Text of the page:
12 Apr 02 - 02:59 PM (#688697)
Subject: RE: Help: Hist/Info song 'Locks & Bolts'
From: Malcolm Douglas

Though found in England, this song appears to have been most popular in Scotland, the USA and Canada. Laws M13, as previously stated; Steve Roud's Folk Song Index assigns it Roud number 406.

Ewan MacColl, for one, considered that this was originally a Scottish song. In Travellers' Songs from England and Scotland (1977), he and Peggy Seeger printed two Aberdeenshire sets, noted from Jock Higgins and Maggie McPhee. The Scots versions tend to be called The Lass of Bennachie (not to be confused with The Back of Bennachie, often called Gin I Were Where Gaudie Rins or similar, which is a completely different song); they fall into three groups. MacColl & Seeger specify:

"(1) The Lass o' Bennachie, a stilted and rather lengthy piece in which the girl is bound in prison by her father but upon gaining her freedom she follows her love to Germany and then returns home again with him. The style of the story is similar to that of Jack Munro (Laws N7) but it lacks the disguise motif.

(2) The Lass o' Bennachie, our song, in which the most prominent opening stanza is:

'Twas at the back o' Bennochie
Where swiftly flies the swallow,
'Twas at the back o' Bennochie
Where first I chose my marrow.

... This version does not state explicitly the difference in the social status of the lovers. It is by far the most popular of the three songs.

(3) The Lass o' Bennachie, a lyric song of five to six stanzas, beginning with the above-quoted stanza then proceeding to describe the girl, the parting and the love-vows."

John Ord's Bothy Songs and Ballads (1930) includes examples of all three, together with the following note:

"There are three versions of The Lass o' Bennochie, and the stories told in each are somewhat different. The following particulars regarding the ballad appeared in The Huntly Express of 27th. December, 1879:

Miss Erskine, daughter of the Laird of Pittodrie, who had accompanied her uncle, Lord Forbes, to Fort Augustus, of which he was governor, about the year 1765, met with an officer, a Lieutenant Knight, with whom she fell in love. As she was an only child and an heiress, her parents were much opposed to her marrying one whom they considered much beneath her in rank. Perseverance was, however, rewarded in this case, and they were married in 1770. Their descendants are known as the Knight-Erskines of Pittodrie.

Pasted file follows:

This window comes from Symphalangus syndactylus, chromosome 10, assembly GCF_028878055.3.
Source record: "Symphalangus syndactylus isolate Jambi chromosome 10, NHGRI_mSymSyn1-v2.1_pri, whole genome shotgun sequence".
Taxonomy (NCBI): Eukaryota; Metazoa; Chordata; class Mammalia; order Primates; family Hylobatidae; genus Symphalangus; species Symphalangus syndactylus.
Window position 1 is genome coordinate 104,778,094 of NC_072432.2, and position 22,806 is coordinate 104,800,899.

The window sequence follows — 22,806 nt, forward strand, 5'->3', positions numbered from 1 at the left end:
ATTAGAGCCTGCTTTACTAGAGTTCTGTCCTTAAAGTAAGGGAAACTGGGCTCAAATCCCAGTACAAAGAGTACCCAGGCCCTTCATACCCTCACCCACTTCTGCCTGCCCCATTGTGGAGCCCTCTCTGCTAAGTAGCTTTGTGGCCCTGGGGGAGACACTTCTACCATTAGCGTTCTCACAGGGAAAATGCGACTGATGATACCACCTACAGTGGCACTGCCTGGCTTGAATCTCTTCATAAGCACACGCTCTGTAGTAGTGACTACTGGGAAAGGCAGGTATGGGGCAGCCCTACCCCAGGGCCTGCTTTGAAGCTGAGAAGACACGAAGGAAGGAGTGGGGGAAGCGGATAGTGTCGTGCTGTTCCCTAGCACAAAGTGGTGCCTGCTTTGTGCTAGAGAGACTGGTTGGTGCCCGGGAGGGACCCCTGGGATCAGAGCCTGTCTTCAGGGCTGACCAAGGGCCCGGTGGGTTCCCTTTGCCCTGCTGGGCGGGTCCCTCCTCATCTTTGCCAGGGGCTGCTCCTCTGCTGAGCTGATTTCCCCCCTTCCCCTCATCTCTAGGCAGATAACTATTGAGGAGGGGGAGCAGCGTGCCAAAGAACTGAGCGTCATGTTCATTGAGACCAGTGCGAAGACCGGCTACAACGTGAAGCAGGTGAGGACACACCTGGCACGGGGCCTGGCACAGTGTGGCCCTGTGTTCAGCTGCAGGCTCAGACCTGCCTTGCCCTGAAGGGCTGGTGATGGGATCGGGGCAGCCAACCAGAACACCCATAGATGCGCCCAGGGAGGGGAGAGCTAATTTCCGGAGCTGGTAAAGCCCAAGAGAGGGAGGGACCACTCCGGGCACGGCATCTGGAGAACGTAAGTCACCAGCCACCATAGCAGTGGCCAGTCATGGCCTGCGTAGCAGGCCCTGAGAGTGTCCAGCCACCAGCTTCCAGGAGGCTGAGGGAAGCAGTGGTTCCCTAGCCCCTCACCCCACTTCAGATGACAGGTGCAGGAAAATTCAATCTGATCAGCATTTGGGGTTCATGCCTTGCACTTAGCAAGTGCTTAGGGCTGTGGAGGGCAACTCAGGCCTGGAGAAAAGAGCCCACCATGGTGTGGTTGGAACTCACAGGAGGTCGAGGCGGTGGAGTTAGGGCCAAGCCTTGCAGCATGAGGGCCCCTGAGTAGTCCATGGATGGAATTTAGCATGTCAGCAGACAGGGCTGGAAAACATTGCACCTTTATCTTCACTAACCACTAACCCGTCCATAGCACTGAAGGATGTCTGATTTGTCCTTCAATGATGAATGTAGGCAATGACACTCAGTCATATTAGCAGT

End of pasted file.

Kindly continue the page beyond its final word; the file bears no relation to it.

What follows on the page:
The estate of Pittodrie is at the foot of the Hill of Bennochie."

MacColl & Seeger add that Miss Erskine was born in 1747, and give Knights first name as William, though they give him the rank of Ensign. They also admit that [Gavin] Greig pointed out that the historical records contradict the details in the song, but comment it is possible that the song has combined with, and borrowed from, other existing pieces.

There is a broadside example at Bodleian Library Broadside Ballads:

Faithful lover ("I never knew what sorrow was ...") Printer and date unknown.

MacColl & Seeger also refer to a 17th century broadside by Martin Parker, entitled The Lovers Joy and Griefe, with the refrain but locks and bolts do hinder. Another printing of this can be seen at the Bodleian:

The lovers joy and grief, or, A young-mans relation, in a pittiful fashion. Printed between 1674 and 1679 for F. Cole [sic], T. Vere, J. Wright, and J. Clarke of London.

It may be that the later song derives the phrase Locks and bolts do hinder from the earlier broadside, but they do not seem otherwise to be related.

There is an Appalachian set in the DT: LOCKS AND BOLTS

There are four American examples at the Max Hunter Folk Song Collection:

Locks And Bolts As sung by Harrison Burnett, Fayetteville, Arkansas on August 18, 1960

They'll Fight For Each Other As sung by Mr. Fred High in High, Arkansas on February 11, 1959

I Dream't Of My True Love Last Night As sung by Mr. William Edens, Mont Ne, Arkansas on August 17, 1960

Rainbow Willow As sung by Ollie Gilbert, Mountain View, Arkansas on May 26, 1969

12 Apr 02 - 04:03 PM (#688737)
Subject: RE: Help: Hist/Info song 'Locks & Bolts'
From: MMario

I want to be Malcolm when I grow up!

Thanks Malcolm!

12 Apr 02 - 04:27 PM (#688755)
Subject: RE: Help: Hist/Info song 'Locks & Bolts'